Russia, Post-Soviet Integration, and the EAEU: The Balance between Domination and Cooperation
The Russian leadership promotes a vision of a multipolar world where major powers must have their own “zones of influence.” This implies that other “great powers” have to recognize Moscow’s sphere of dominance over the post-Soviet realm. It also makes Russia’s neighbors increasingly reluctant to delegate their sovereignty to institutions of regional integration, as those are likely to become instruments of Russian domination. As the partners do not trust Russia, they insist on a limited character of integration projects. Russia is more likely to be successful in using asymmetric bilateral bargains rather than multilateral institutions to dominate the post-Soviet region.
The advent of the new coronavirus hinders the fragile welfare of migrant workers. Those economic sectors with a large migrant workforce appear to be those hit hardest during the lockdown, resulting in surge in migrant unemployment and a plunge in the volume of remittances. This has become yet another factor putting pressure on the gross domestic product (GDP) growth, balance of payments, and budgets of countries that are net remittance recipients, while also triggering rising poverty levels. This paper evaluates the impact of the current pandemic (and respective economic downturn) on remittance inflows to recipient countries and tackles the potential contribution that international financial institutions could make to alleviate the adverse economic aftermath. In Central Asia and Southern Caucuses (except Azerbaijan) emergency financing granted by the International Monetary Fund (IMF) and the World Bank covers 9–20% of the overall size of the annual remittances received. This financial support could be rendered insufficient due to the sharp decrease in the volume of remittances, decline in tourism revenue, and weakening economic activity, while the poor quality of state institutions may hinder the efficient distribution of accumulated resources. In Europe, the IMF and the World Bank provided approximately $7.7 billion in financing to low- and middle-income countries for such purposes as economic stabilization, support for population welfare, and financing of internal/external deficit, of which $5 billion is represented by the new Ukraine-IMF Stand-By Agreement. With the exception of Ukraine, Macedonia, and Bulgaria (the latter having received no loans/grants so far), the cover index for European remittance-recipients stands within a range of 2–18% over 2019 remittance inflows.Therefore, it is most feasible that the current 2020 GDP growth forecasts made by the IMF, the World Bank, and local governments are inaccurate in the light of the insufficient financial support provided by international financial organizations. Additional pressure on the GDP figures might stem from further extension and/or toughening of the lockdown period, as well as from uncertainty regarding the revival of regular business activity and the timeline for resuming migrant remittances.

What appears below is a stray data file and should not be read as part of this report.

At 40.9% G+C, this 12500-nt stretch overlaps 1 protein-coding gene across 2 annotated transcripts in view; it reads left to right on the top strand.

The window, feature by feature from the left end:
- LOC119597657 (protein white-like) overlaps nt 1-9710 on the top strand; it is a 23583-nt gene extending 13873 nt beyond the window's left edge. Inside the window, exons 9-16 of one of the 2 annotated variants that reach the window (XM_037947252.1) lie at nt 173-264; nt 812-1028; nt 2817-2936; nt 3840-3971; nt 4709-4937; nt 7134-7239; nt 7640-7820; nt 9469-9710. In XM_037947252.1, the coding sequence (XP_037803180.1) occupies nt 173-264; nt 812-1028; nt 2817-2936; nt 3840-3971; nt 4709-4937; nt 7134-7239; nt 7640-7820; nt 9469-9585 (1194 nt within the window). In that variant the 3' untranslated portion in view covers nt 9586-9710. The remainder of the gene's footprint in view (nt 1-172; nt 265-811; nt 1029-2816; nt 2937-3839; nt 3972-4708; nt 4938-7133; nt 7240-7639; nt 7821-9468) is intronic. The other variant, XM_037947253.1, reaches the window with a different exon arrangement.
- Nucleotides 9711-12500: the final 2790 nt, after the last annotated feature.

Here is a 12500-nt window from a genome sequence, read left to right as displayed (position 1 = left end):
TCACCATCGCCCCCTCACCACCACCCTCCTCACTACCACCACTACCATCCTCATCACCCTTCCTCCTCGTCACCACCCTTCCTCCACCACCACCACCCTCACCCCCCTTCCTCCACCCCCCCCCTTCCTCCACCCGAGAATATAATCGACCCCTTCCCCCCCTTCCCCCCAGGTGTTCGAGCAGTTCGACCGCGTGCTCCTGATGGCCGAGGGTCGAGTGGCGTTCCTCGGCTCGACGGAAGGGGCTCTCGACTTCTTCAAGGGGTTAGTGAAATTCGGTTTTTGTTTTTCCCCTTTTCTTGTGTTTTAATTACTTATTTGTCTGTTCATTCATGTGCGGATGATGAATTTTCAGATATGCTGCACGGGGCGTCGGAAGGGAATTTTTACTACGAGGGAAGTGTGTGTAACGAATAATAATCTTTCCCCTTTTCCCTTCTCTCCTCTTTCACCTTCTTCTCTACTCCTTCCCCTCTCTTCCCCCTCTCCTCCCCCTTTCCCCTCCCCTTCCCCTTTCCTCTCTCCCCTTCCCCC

Russian-Chinese relations in the last 20 years are a story of slow but steady progress. Both Moscow and Beijing have made multiple attempts to radically accelerate this progress, generally ending in failure. That being said, neither the breakdown of individual projects, nor the short-term rapprochement between Russia and the United States after September 11, nor the economic crises of 2009 and 2014 could stop the development of bilateral relations.